Indexed on: 17 Mar '15Published on: 17 Mar '15Published in: Medical Microbiology and Immunology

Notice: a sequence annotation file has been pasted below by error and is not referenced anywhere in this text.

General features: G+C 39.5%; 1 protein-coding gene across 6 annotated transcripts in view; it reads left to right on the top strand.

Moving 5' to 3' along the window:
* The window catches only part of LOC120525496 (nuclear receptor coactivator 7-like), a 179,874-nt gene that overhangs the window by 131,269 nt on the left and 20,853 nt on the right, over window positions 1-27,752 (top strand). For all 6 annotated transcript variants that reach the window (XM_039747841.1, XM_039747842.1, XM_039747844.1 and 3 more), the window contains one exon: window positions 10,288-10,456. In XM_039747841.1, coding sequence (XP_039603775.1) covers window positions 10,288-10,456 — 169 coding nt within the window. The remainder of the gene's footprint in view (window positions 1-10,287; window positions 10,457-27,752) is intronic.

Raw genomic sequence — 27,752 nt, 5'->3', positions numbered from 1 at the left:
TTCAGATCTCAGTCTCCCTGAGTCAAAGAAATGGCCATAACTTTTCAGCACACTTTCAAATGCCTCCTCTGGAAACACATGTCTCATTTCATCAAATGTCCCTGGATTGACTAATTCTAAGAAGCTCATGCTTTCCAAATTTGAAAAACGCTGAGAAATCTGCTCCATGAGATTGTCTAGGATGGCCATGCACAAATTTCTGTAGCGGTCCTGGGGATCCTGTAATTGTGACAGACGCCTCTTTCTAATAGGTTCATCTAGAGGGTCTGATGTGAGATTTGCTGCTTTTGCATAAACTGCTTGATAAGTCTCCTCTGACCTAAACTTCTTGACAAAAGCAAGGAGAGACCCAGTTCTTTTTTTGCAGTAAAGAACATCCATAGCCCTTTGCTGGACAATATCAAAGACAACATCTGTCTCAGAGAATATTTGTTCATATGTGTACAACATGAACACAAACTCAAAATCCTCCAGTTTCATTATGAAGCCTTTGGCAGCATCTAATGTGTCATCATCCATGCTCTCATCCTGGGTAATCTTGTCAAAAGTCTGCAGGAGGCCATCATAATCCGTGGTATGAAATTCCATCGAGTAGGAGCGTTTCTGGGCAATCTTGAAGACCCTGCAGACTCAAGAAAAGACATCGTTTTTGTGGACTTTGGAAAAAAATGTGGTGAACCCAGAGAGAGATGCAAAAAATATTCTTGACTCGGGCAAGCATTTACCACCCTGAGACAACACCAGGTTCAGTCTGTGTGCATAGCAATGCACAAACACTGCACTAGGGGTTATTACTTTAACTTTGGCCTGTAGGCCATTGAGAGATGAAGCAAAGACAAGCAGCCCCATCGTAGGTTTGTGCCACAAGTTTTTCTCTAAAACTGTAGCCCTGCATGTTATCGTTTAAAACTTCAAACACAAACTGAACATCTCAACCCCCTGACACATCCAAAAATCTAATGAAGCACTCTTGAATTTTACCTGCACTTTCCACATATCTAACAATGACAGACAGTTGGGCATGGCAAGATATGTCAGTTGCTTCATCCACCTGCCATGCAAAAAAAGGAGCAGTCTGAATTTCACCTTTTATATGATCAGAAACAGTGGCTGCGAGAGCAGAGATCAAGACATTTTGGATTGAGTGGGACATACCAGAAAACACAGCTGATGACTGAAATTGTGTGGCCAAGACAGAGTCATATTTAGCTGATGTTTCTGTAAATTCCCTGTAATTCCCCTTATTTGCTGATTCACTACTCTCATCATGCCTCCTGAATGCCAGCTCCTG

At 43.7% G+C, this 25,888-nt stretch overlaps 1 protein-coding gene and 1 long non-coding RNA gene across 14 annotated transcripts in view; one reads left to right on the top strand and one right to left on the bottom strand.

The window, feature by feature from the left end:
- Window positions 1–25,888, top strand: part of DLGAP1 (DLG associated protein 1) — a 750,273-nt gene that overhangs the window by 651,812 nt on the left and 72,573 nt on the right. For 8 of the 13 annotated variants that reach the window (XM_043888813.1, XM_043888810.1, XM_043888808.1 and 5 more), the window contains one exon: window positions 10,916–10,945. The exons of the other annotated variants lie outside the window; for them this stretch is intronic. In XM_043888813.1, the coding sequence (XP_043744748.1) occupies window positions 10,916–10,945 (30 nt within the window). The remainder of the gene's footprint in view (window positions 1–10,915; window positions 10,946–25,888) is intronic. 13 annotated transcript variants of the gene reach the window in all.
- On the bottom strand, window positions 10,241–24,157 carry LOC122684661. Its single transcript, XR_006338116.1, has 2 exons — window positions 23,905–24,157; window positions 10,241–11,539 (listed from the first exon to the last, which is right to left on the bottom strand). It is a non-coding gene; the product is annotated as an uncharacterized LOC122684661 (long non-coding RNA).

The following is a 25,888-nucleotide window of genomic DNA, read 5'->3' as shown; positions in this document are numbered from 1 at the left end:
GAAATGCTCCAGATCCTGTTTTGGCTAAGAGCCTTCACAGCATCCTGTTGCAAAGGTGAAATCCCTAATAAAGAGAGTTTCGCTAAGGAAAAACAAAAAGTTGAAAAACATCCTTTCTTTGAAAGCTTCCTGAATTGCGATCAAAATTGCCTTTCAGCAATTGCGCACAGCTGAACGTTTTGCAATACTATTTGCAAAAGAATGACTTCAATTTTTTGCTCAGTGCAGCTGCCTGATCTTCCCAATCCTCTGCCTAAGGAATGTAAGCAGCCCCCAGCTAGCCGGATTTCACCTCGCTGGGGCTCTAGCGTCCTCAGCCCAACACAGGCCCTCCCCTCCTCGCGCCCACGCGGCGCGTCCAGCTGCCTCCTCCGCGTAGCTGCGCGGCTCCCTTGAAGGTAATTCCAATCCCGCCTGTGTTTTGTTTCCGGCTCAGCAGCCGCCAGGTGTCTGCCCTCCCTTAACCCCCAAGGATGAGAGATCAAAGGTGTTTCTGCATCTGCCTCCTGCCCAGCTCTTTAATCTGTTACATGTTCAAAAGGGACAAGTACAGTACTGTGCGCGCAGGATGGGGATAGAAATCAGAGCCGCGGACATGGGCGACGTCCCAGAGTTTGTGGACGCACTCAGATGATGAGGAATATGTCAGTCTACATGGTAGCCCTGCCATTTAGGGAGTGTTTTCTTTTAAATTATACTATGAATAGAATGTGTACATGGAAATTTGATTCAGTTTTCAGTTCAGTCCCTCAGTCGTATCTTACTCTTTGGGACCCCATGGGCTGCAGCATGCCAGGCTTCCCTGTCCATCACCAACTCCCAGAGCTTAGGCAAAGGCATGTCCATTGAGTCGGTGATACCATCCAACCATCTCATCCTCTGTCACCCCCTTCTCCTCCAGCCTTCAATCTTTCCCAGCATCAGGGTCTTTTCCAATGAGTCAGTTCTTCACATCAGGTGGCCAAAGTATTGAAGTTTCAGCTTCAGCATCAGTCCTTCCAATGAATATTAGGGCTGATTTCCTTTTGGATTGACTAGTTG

As with all human herpesviruses, human cytomegalovirus (HCMV) persists for the lifetime of the host by establishing a latent infection, which is broken by periodic reactivation events. One site of HCMV latency is in the progenitor cells of the myeloid lineage such as CD34+ cells and their CD14+ derivatives. The development of experimental techniques to isolate and culture these primary cells in vitro is enabling detailed analysis of the events that occur during virus latency and reactivation. Ex vivo differentiation of latently infected primary myeloid cells to dendritic cells and macrophages results in the reactivation of latent virus and provides model systems in which to analyse the viral and cellular functions involved in latent carriage and reactivation. Such analyses have shown that, in contrast to primary lytic infection or reactivation which is characterised by a regulated cascade of expression of all viral genes, latent infection is associated with a much more restricted viral transcription programme with expression of only a small number of viral genes. Additionally, concomitant changes in the expression of cellular miRNAs and cellular proteins occur, and this includes changes in the expression of a number of secreted cellular proteins and intracellular anti-apoptotic proteins, which all have profound effects on the latently infected cells. In this review, we concentrate on the effects of one of the latency-associated viral proteins, LAcmvIL-10, and describe how it causes a decrease in the cellular miRNA, hsa-miR-92a, and a concomitant upregulation of the GATA2 myeloid transcription factor, which, in turn, drives the expression of cellular IL-10. Taken together, we argue that HCMV latency, rather than a period of viral quiescence, is associated with the virally driven manipulation of host cell functions, perhaps every bit as complex as lytic infection. A full understanding of these changes in cellular and viral gene expression during latent infection could have far-reaching implications for therapeutic intervention.